These little barcodes are now being used to help preserve cultural identity.
Chilean artist based in Los Angeles, Guillermo Bert, is using quick response codes to help to preserve the traditions and cultural identity of the largest population of indigenous people in Chile, the Mapuche.
Used widely by mobile marketers, Bert sees cultural and political potential in them, as well.
For this reason, Bert has worked the quick response codes into his artistic work over the last half decade. He believes that if an individual can scan a piece of art using his or her smartphone and learn more about the culture behind the work, then it will help to share this information much more openly and broadly.
Quick response codes will also help to avoid degeneration of the culture through digitized identities.
Bert believes that when an identity is digitized, the result can be the thinning of the culture, or the theft of its traditions. However, in the case of the traditional textiles created by the Mapuche, which include intricate geometric patterns, the foundation was already there. Bert saw a notable resemblance between those patterns and the appearance of quick response codes.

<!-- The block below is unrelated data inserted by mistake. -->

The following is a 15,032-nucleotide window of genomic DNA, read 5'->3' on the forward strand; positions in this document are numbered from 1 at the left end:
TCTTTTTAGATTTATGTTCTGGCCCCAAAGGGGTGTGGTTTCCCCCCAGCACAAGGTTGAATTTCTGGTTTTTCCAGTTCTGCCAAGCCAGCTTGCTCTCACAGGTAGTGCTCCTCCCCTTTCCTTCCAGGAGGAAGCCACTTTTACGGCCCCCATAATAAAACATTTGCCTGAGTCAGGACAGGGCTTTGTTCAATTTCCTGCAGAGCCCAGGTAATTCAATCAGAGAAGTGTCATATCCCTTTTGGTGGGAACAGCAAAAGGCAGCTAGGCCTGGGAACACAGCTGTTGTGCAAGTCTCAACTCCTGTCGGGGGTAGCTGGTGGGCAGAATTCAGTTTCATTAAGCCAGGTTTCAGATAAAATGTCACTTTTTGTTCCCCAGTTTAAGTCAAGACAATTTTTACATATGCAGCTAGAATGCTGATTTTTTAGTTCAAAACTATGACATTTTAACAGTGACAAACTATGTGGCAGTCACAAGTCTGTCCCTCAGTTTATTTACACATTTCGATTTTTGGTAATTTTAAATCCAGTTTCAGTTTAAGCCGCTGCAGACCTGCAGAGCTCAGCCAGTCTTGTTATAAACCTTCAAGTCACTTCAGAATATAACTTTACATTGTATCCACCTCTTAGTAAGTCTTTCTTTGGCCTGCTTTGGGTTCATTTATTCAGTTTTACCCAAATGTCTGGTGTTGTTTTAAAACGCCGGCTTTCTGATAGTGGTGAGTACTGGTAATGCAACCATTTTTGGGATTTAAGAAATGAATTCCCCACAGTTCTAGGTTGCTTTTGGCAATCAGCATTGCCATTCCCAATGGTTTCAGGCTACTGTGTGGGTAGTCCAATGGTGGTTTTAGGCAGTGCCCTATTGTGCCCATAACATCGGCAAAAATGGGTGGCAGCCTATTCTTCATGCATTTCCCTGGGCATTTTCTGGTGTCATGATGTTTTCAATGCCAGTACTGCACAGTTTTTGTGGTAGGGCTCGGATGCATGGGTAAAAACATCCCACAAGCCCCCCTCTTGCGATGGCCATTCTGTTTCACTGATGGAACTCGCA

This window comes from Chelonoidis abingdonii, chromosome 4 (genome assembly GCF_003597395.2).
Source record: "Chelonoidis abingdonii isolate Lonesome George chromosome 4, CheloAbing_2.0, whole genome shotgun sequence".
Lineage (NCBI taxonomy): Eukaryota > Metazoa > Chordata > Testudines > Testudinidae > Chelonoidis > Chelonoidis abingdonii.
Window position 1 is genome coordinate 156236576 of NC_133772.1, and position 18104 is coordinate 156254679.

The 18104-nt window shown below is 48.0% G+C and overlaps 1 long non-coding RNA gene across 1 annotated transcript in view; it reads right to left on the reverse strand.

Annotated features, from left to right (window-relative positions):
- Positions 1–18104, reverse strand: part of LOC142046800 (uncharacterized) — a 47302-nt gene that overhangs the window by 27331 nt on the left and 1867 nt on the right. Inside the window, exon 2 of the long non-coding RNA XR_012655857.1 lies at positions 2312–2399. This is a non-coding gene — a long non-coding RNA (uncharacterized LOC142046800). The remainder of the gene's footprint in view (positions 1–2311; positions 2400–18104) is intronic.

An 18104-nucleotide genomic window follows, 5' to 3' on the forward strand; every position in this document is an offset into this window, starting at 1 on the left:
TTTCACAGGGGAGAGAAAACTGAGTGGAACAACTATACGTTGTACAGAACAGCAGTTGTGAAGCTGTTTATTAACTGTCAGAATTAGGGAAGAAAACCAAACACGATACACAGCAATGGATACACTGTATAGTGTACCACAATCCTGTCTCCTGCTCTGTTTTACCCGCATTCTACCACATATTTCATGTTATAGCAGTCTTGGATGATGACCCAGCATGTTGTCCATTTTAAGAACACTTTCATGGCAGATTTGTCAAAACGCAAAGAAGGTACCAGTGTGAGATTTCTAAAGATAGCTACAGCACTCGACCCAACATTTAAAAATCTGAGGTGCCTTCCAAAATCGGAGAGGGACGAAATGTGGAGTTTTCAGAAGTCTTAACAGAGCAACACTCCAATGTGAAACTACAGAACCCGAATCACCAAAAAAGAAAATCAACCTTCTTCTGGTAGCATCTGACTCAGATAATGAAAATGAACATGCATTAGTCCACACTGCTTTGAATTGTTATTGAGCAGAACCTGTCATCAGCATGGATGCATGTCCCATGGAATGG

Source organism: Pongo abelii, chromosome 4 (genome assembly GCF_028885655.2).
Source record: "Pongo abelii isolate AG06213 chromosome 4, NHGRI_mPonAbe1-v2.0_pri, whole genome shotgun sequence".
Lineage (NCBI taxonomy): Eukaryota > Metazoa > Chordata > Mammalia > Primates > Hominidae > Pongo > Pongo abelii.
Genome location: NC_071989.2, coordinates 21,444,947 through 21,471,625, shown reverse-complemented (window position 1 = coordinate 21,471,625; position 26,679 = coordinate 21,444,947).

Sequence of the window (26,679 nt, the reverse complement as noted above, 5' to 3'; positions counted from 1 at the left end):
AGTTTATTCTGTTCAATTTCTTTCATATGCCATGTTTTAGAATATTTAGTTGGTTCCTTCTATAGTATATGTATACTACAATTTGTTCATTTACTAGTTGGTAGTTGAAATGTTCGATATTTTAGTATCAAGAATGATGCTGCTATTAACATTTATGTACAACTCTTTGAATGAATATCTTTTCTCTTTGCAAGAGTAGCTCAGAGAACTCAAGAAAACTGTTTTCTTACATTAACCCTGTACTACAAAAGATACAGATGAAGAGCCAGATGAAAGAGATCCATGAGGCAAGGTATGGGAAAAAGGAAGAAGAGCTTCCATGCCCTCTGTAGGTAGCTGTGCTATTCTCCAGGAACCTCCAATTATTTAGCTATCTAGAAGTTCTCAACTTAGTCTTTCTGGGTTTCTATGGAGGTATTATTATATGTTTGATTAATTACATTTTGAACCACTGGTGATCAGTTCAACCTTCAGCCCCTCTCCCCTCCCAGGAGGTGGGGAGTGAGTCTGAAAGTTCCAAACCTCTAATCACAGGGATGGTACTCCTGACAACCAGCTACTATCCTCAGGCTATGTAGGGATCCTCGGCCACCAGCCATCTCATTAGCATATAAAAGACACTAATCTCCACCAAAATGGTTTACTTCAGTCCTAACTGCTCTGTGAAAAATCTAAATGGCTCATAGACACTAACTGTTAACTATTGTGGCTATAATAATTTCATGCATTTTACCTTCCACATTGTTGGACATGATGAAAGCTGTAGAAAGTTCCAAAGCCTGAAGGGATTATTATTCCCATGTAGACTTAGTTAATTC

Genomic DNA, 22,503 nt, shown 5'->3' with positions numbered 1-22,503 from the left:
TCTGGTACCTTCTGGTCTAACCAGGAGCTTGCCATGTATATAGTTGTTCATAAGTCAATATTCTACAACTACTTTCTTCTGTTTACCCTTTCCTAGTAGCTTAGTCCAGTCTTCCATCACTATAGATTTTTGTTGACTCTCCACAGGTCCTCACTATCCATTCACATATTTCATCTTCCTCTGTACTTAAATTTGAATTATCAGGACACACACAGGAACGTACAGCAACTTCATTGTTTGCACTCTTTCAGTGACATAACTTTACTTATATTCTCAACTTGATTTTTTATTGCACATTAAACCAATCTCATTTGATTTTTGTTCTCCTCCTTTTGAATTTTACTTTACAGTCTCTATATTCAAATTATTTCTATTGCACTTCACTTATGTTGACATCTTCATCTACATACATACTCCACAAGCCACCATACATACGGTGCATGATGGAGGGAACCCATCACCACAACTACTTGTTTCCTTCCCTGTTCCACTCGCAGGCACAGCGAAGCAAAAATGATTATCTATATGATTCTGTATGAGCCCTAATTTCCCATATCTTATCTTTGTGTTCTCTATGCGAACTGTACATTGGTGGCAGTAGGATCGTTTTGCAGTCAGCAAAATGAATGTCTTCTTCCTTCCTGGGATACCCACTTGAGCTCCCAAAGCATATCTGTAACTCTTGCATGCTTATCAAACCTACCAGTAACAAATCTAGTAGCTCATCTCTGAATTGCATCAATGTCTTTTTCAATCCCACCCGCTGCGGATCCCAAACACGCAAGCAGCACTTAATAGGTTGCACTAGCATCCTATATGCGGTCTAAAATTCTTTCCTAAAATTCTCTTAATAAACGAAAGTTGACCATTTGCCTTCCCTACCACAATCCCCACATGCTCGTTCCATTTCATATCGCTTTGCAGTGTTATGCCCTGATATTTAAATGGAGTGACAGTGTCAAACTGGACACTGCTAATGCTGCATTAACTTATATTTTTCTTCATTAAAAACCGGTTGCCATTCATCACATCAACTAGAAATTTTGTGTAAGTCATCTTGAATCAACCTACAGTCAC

The result was what Bert calls “Encoded Textiles”, which feature quick response codes.
The hope is that this art form will help to give some weight to the battle the Mapuche have been fighting for centuries in order to protect their distinct culture. They are currently the only native population in the American continents to have defended their land for over 300 years against the Spanish crown’s incursions. They have also signed agreements to help to secure and protect their autonomy.
Technology Quotes That Invite Thought -
However, when Chile became an independent nation, the Mapuche faced a new war with the country, the outcome of which was cultural assimilation, oppression, and colonization. More recently, through a wide variety of efforts, the Mapuche are beginning to reassert themselves as a distinct culture with political rights within today’s society in Chile.
Through techniques such as the incorporation of quick response codes into textiles, they are working to preserve their language and stories, which are currently threatened and gradually disappearing.